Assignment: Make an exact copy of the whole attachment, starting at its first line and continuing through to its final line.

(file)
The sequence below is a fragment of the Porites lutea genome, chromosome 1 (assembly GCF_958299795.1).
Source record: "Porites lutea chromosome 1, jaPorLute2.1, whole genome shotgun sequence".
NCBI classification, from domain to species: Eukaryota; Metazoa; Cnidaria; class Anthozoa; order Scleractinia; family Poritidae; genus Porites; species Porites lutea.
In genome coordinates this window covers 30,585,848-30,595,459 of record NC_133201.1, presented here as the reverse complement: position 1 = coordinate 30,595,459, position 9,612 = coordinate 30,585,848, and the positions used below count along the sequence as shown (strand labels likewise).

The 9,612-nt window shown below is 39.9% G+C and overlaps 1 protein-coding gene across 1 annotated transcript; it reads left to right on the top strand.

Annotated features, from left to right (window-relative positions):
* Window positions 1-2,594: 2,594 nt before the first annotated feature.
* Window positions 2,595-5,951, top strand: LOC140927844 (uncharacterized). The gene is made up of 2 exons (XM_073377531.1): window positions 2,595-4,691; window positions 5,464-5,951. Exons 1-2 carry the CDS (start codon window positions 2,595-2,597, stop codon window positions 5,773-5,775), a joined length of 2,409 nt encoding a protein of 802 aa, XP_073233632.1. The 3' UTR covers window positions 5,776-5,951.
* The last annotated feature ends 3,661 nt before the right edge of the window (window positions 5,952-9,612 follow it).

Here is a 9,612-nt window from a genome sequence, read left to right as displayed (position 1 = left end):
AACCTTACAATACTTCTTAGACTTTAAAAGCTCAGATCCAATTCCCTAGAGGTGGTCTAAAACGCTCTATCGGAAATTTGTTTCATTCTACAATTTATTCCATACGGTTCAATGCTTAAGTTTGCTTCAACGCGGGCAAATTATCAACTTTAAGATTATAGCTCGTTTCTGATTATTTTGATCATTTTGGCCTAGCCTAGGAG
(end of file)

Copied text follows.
The sequence below is a fragment of the Porites lutea genome, chromosome 1 (assembly GCF_958299795.1).
Source record: "Porites lutea chromosome 1, jaPorLute2.1, whole genome shotgun sequence".
NCBI classification, from domain to species: Eukaryota; Metazoa; Cnidaria; class Anthozoa; order Scleractinia; family Poritidae; genus Porites; species Porites lutea.
In genome coordinates this window covers 30,585,848-30,595,459 of record NC_133201.1, presented here as the reverse complement: position 1 = coordinate 30,595,459, position 9,612 = coordinate 30,585,848, and the positions used below count along the sequence as shown (strand labels likewise).

The 9,612-nt window shown below is 39.9% G+C and overlaps 1 protein-coding gene across 1 annotated transcript; it reads left to right on the top strand.

Annotated features, from left to right (window-relative positions):
* Window positions 1-2,594: 2,594 nt before the first annotated feature.
* Window positions 2,595-5,951, top strand: LOC140927844 (uncharacterized). The gene is made up of 2 exons (XM_073377531.1): window positions 2,595-4,691; window positions 5,464-5,951. Exons 1-2 carry the CDS (start codon window positions 2,595-2,597, stop codon window positions 5,773-5,775), a joined length of 2,409 nt encoding a protein of 802 aa, XP_073233632.1. The 3' UTR covers window positions 5,776-5,951.
* The last annotated feature ends 3,661 nt before the right edge of the window (window positions 5,952-9,612 follow it).

Here is a 9,612-nt window from a genome sequence, read left to right as displayed (position 1 = left end):
AACCTTACAATACTTCTTAGACTTTAAAAGCTCAGATCCAATTCCCTAGAGGTGGTCTAAAACGCTCTATCGGAAATTTGTTTCATTCTACAATTTATTCCATACGGTTCAATGCTTAAGTTTGCTTCAACGCGGGCAAATTATCAACTTTAAGATTATAGCTCGTTTCTGATTATTTTGATCATTTTGGCCTAGCCTAGGAG